Another idea is approaching language schools in your area, which may organize Italian events with movie screenings. You can also try to find your local Italian Institute or contact the Embassy/Consulate. Even if they do not have their own media library, they could have some other recommendations for you. Last but not least, make a list of Italian movies you would like to watch and remember to have it with you during your next visit to Italy. If the trip means a long-haul flight also check the movie catalog, as the newest Italian films are usually available there.

Here are some Italian movies to help you improve your skills:

Nuovo Cinema Paradiso

How to Improve Your Language Skills by Watching Italian Movies

 

Cinema Paradiso is a beautiful film. In 2 hours and 30 minutes, its director Giuseppe Tornatore tells the story of a filmmaker, Salvatore, who returns to his home village when he hears about his friend’s death. We learn, through a retrospective narrative, Salvatore’s love for cinema was a byproduct of a friendship between him as a little boy and a cinema projectionist.

 

La Vita è Bella

How to Improve Your Language Skills by Watching Italian Movies

 

This gem is a story of a father who tries to protect his son from the evils of a concentration camp. He tells his child that their gruesome reality is nothing but a game… If you watch the movie and enjoy it, you may also want to watch a more lighthearted film by the same director, Johnny Stecchino.

 

Malèna

How to Improve Your Language Skills by Watching Italian Movies

 

A twelve-year-old boy falls in love with a beautiful woman. You cannot blame him as Malèna is played by the stunning Monica Bellucci! This coming of age tale is a product of the same director as Nuovo Cinema Paradiso.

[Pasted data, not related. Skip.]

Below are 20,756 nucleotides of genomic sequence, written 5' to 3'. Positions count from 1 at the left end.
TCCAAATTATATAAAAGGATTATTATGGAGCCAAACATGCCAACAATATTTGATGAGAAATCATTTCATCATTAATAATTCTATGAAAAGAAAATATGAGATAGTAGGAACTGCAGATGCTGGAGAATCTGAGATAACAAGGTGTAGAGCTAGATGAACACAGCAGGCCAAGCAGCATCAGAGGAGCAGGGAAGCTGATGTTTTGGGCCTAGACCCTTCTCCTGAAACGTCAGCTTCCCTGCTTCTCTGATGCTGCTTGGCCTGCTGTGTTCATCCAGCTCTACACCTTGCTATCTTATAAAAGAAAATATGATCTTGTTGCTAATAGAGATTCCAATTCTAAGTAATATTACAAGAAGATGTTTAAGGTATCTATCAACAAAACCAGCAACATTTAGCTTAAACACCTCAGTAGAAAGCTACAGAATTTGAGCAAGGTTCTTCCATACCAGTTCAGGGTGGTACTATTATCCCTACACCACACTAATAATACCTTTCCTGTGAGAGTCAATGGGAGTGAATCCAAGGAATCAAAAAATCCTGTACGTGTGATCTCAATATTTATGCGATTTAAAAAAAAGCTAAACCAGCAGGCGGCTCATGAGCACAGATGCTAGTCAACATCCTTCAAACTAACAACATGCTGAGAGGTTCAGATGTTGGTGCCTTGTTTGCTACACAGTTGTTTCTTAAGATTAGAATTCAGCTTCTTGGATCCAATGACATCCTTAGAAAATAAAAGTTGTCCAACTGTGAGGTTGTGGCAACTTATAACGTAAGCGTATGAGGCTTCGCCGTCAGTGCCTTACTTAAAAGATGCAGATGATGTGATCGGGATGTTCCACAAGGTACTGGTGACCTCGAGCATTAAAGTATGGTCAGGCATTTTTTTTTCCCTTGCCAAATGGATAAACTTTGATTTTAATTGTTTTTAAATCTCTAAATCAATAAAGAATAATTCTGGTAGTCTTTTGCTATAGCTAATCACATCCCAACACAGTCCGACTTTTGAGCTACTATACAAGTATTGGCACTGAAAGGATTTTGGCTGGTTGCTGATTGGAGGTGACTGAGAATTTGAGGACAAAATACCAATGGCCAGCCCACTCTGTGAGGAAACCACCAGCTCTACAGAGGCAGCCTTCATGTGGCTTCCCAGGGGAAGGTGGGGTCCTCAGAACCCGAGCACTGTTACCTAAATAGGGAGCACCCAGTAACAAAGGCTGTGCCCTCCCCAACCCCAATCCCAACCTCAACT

Parlami d’amore

How to Improve Your Language Skills by Watching Italian Movies

 

“Parlami d’amore” is a love story and honestly not the best Italian movie under the Sun (4.8/10 IMDB rating). It is, however, easy to understand, which can make watching it a rewarding experience for a language learner.

 

Io Non Ho Paura

How to Improve Your Language Skills by Watching Italian Movies

 

Nothing will be the same for the 9-year old Michele after he discovers that another boy is held hostage in an abandoned farmhouse. This Italian movie has it all: drama, thrills, suspense, you name it! It is an adaptation of a brilliant Italian novel by Niccolò Ammaniti.

 

Profondo Rosso

How to Improve Your Language Skills by Watching Italian Movies

 

Directed by the master of Italian horror, Dario Argento, “Profondo Rosso” is considered by many to be a cult movie. It is one of the most famous representatives of giallo, an Italian thriller-horror genre.

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Magdalena Osiejewicz-Cooper has lived in Bologna and Palermo. Apart from Italian she speaks fluent Polish and French. She is currently self-studying Spanish.